What are senior leaders, managers, and individual contributors currently held accountable for? To answer this, companies should review the various channels through which rewards and recognition are provided. Performance reviews are often most important because they link directly to promotion, internal opportunities, and in many cases, compensation. For individual contributors, performance reviews often evaluate objective job performance (e.g., total sales, projects launched), and some form of how the work gets done (e.g., ability to collaborate, embodiment of the company culture, etc.). However, it’s important to consider how these different attributes are weighted. If objective job performance accounts for 90% of an individual’s performance review, this sends the message that what work gets done is far more important than how work gets done.
Outside of the performance review process, many companies have additional reward systems (e.g., individual bonus programs, employee recognition) that incentivize and communicate desired behaviors. These systems often focus only on rewarding exceptional performance. Companies interested in encouraging inclusive behavior should evaluate what behaviors and outcomes are rewarded through these programs, and leverage them to recognize and incentivize inclusive behavior.
Surveys provide a powerful tool for identifying, and holding managers and senior leaders accountable for, the attitudes that exist within their teams and organizations. For example, survey questions can be used to evaluate leaders’ interpersonal skills, perceptions of fairness with regard to performance ratings, promotions, and compensation, and attitudes about inclusion. To inspire change in leaders, survey results should be tied to meaningful outcomes, like performance reviews or promotion decisions.
3. Compare the behaviors the company wants to reward with those it is currently rewarding
When companies make this comparison, many will find not only that they fail to reward behaviors that would encourage diversity and inclusion, but that they may be rewarding behaviors at odds with that goal. For example, a company might say it wants to recruit more diverse people. To effectively increase diversity, it is important to recruit from different networks, to analyze the recruiting process for bias, and take a more hands-on approach. If recruiters and hiring managers are rewarded only for hiring quickly, that incentive is inconsistent with the stated goal of increasing diversity in hiring.
For leaders, accountability for attitudes that exist on their team should matter in addition to team output. Companies may say that they want managers to spend time cultivating a healthy team environment, but still reward only objective outcomes (e.g., quota attainment, projects launched). Similarly, while senior leaders may be encouraged to support diversity efforts, at the end of the day most are incentivized almost exclusively by bottom line results. When companies compare what they say they want their leaders to do with respect to diversity and inclusion and what they reward those leaders for doing, they will likely find major inconsistencies.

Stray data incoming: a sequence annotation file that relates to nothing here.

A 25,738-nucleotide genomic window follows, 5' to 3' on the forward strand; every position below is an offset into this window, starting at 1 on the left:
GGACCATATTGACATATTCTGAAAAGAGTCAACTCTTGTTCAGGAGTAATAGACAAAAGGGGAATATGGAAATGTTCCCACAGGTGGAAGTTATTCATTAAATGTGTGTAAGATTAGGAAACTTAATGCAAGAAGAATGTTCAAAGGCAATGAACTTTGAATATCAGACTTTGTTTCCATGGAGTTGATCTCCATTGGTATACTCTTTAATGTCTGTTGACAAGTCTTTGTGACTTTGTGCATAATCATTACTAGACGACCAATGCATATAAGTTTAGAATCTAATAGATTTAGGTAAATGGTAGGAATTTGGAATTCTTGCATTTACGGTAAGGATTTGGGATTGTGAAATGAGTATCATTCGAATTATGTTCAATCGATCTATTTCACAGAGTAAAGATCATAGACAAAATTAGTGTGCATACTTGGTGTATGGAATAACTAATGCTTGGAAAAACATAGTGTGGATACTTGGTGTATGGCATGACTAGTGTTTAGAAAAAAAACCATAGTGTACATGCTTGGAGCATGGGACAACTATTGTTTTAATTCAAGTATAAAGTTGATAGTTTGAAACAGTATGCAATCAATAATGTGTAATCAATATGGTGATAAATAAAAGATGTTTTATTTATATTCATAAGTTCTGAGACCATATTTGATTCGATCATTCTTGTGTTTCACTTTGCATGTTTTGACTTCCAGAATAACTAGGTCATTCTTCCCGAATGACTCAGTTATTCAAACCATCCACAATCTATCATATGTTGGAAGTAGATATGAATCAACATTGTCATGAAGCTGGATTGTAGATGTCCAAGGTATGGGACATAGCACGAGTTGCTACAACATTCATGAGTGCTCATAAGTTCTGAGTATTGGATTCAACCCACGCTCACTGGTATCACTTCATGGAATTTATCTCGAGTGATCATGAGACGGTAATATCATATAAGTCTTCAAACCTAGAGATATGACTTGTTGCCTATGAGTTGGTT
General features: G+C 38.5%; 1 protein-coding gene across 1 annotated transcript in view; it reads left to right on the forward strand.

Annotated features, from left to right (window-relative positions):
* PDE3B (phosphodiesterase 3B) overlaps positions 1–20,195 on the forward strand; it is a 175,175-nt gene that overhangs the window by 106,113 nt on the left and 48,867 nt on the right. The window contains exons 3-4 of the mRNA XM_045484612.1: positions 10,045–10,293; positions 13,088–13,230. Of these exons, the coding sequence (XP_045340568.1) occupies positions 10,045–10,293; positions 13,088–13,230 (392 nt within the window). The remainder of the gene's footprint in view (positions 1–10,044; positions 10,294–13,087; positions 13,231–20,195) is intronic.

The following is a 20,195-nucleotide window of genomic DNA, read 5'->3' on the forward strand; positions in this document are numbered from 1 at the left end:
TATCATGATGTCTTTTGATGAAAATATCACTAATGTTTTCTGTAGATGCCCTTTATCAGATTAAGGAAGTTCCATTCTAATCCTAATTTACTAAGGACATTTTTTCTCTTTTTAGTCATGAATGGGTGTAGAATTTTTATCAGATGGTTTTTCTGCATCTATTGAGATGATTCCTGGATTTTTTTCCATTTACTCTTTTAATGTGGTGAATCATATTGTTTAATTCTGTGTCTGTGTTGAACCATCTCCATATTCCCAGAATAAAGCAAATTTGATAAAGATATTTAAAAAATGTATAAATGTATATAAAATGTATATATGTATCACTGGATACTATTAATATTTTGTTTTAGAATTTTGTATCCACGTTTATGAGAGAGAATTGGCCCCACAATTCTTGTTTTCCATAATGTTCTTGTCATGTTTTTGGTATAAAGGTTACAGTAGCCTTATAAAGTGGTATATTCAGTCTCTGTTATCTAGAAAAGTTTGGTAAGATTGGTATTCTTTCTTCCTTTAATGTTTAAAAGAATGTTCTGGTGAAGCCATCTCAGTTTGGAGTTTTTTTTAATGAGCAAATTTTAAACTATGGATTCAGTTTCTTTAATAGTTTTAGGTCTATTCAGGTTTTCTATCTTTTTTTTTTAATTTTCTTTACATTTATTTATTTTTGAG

Not only are leaders rarely rewarded for fostering diverse, inclusive teams, there is often little recourse for those who refuse to engage in diversity efforts. If a leader doesn’t engage in inclusive behavior, or doesn’t perform important managerial tasks like writing interview feedback or performance reviews, but manages a high performing team, companies may be hesitant to review this manager negatively. In more serious cases such as sexual harassment, letting leaders off the hook with a warning instead of instituting a zero tolerance policy sends a strong message that creating an inclusive environment isn’t highly valued. If leaders aren’t held accountable, or if there is no recourse for disengagement or bad behavior, diversity and inclusion efforts are unlikely to be successful.
As with any company goal, building a diverse, inclusive organization requires rewarding the right behaviors. Companies interested in improving diversity and inclusion should use Kerr’s three-step process to assess whether they are on the right path.
Natalie Johnson is a Partner at Paradigm, partnering with companies in the San Francisco Bay Area to develop and execute effective diversity strategies. Natalie is also co-founder of Bottle Bracket and a former People Analyst at Google.